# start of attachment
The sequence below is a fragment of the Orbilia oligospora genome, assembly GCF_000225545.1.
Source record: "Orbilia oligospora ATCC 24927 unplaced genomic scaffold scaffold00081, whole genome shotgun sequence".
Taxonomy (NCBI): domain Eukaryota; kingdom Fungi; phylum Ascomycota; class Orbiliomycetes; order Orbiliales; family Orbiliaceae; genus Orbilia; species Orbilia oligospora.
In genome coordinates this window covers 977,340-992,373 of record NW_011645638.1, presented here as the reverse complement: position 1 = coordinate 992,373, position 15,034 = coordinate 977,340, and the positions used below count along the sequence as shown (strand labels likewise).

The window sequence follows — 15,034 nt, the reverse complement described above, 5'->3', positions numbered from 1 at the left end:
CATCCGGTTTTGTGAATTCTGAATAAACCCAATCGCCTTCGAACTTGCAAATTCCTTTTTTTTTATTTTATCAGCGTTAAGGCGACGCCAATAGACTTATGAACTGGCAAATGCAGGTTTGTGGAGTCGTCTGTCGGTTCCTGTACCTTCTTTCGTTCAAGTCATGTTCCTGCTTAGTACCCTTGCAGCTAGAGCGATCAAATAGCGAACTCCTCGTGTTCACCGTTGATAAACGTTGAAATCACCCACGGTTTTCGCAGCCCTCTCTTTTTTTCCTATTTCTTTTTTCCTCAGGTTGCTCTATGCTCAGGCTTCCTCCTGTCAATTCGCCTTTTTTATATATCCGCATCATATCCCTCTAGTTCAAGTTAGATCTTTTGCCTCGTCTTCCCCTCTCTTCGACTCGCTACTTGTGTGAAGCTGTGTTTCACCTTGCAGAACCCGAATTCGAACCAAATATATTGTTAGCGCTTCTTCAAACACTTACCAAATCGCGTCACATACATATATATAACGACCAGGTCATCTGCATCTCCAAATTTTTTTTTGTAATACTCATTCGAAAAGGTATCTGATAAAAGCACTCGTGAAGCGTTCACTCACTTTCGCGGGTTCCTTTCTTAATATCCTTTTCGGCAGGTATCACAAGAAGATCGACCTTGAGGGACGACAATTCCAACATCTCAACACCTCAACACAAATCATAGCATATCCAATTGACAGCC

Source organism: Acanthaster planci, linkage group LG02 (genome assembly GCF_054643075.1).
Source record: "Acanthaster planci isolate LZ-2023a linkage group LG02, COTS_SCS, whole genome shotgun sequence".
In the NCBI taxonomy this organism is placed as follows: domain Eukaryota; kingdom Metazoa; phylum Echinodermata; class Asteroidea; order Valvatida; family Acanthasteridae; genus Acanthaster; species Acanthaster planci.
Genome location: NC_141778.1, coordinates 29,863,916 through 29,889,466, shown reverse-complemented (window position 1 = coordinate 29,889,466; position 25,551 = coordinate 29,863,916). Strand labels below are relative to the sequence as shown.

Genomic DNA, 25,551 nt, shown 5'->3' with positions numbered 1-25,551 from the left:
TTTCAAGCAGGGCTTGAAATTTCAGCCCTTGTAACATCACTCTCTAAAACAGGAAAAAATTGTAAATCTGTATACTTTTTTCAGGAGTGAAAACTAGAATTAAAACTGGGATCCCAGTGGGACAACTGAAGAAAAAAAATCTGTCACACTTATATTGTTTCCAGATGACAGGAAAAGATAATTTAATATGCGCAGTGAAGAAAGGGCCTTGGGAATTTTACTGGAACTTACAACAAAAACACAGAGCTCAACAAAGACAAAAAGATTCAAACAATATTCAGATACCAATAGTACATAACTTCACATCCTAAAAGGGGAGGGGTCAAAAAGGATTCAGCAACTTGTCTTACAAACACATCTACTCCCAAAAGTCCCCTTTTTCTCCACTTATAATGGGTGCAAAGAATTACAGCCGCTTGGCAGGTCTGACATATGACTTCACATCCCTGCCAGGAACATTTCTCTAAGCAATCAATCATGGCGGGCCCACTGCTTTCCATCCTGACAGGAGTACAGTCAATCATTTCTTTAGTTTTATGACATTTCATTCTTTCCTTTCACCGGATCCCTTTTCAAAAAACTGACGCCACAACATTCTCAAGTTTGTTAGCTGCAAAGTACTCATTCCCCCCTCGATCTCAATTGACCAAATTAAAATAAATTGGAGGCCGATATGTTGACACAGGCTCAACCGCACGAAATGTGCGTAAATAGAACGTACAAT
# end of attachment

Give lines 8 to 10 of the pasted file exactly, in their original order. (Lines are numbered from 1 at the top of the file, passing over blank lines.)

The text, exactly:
Source record: "Acanthaster planci isolate LZ-2023a linkage group LG02, COTS_SCS, whole genome shotgun sequence".
In the NCBI taxonomy this organism is placed as follows: domain Eukaryota; kingdom Metazoa; phylum Echinodermata; class Asteroidea; order Valvatida; family Acanthasteridae; genus Acanthaster; species Acanthaster planci.
Genome location: NC_141778.1, coordinates 29,863,916 through 29,889,466, shown reverse-complemented (window position 1 = coordinate 29,889,466; position 25,551 = coordinate 29,863,916). Strand labels below are relative to the sequence as shown.